Earlier this year, the ICSA Chartered Secretary Magazine featured a story about a shareholder who was forced to return dividends by the Serious Fraud Office, a case which sheds light on the importance of lawful conduct with respect to shareholders, reports company secretary support firm London Registrars (http://www.london-registrars.co.uk/).
The Serious Fraud Office obtained a High Court Order under Section 5 of the Proceeds of Crime Act 2002 instructing engineering firm Mabey Engineering (Holdings) Ltd to pay back £131,000 worth of dividends it received from its subsidiary company Mabey and Johnson. Mabey and Johnson were found guilty of corruption and breaking UN sanctions with regards to contracts the company secured in Iraq in order to construct bridges. The Chief Executive of the Serious Fraud Office, Richard Alderman, commented that this was a breakthrough case which meant that the Serious Fraud Office can now pursue individual investors who have received dividends from companies convicted of unlawful conduct, even if the shareholder was unaware of the fraud. The Serious Fraud Office is also now free to recover the related funds.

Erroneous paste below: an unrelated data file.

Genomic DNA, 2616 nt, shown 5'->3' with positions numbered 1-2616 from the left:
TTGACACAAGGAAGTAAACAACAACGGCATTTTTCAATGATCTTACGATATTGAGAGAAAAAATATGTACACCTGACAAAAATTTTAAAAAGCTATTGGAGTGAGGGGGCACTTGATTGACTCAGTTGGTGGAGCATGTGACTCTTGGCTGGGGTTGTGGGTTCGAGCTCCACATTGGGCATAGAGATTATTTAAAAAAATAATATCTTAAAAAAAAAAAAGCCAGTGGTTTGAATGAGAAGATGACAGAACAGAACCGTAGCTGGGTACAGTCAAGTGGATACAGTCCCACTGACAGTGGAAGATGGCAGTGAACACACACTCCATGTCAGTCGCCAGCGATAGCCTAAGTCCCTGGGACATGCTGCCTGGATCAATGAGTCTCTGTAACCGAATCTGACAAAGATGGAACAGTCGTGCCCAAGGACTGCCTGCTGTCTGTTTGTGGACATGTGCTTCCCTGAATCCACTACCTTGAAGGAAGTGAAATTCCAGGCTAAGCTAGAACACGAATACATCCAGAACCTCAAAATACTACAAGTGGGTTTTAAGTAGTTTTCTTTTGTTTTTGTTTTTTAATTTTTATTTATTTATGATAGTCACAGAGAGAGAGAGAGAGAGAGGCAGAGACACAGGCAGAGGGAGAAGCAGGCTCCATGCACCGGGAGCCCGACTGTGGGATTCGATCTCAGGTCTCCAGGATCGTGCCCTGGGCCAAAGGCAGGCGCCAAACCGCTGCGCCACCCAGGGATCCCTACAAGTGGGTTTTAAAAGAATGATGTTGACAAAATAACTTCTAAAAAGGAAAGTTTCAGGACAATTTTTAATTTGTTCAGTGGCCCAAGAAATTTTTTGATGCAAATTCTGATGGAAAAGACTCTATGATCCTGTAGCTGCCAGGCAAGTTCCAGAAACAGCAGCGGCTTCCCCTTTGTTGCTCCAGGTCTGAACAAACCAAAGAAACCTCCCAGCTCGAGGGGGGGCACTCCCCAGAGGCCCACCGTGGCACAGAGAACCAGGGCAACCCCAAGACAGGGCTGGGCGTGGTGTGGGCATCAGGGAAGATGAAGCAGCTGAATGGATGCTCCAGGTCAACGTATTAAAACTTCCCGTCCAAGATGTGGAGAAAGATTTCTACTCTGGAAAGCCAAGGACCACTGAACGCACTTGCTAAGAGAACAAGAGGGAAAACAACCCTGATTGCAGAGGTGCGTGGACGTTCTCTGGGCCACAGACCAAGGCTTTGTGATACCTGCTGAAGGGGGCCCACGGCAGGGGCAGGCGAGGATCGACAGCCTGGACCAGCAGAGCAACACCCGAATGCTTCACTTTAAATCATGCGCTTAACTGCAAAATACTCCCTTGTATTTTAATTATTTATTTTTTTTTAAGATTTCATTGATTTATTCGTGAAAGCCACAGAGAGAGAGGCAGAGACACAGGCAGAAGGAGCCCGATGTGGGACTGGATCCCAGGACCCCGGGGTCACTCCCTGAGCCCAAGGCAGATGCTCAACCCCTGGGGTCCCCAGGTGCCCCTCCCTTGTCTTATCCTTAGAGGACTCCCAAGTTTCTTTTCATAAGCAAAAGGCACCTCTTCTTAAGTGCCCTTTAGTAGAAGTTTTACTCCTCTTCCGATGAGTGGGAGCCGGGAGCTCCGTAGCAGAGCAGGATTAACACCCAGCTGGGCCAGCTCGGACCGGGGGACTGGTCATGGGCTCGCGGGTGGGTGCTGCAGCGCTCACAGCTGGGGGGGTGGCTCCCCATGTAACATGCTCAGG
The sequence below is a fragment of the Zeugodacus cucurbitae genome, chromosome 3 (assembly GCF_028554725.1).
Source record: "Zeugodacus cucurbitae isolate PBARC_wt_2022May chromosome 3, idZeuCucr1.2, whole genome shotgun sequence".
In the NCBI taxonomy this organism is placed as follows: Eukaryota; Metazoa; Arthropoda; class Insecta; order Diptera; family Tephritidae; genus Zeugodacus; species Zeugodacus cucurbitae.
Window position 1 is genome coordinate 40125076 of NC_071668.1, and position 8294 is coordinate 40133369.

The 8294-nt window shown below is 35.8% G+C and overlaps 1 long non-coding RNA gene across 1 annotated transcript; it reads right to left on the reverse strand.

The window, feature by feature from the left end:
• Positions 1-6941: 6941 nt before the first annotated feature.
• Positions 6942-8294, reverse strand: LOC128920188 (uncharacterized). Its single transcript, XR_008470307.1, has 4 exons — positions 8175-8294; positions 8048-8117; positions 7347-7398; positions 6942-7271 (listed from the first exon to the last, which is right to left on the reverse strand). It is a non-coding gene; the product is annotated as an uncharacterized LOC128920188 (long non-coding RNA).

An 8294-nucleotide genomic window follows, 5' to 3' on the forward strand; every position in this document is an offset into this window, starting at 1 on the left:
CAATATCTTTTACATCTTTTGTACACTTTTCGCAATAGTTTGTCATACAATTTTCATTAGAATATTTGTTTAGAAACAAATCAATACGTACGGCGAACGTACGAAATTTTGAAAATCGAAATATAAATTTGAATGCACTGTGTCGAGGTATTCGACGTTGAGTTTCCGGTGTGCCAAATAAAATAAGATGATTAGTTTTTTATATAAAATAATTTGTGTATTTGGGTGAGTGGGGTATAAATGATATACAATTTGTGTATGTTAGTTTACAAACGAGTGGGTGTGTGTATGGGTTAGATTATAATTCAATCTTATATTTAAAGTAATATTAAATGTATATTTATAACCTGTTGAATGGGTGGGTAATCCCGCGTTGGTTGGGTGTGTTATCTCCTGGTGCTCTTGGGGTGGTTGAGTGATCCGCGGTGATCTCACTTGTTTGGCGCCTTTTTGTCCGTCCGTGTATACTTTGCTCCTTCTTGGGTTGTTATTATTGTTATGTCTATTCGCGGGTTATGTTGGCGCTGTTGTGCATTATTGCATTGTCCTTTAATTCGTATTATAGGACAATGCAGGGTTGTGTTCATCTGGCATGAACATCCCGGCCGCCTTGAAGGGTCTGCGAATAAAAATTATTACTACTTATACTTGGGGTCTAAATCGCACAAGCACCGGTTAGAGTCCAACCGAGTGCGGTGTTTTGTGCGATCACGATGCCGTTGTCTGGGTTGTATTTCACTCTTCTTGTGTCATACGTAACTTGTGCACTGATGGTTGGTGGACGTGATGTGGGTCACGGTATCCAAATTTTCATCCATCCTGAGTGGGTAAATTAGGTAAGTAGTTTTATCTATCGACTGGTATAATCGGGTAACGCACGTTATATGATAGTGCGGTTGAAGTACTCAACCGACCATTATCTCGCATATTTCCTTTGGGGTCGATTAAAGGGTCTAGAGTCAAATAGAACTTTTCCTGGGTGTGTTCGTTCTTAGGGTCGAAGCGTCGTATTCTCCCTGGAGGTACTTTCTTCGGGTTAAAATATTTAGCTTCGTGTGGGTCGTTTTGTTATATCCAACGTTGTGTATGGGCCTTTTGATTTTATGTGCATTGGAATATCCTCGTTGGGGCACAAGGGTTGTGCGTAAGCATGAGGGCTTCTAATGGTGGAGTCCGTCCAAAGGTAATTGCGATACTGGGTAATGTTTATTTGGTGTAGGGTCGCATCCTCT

Mr Alderman said that the Serious Fraud Office will “pursue this approach vigorously….shareholders and investors in companies are obliged to satisfy themselves with the business practices of the companies they invest in. It is particularly so for institutional investors who have the knowledge and expertise to do it, he continued. The SFO intends to use the civil recovery process to pursue investors who have benefitted from illegal activity. Where issues arise, we will be much less sympathetic to institutional investors whose due diligence has clearly been lax in this respect.”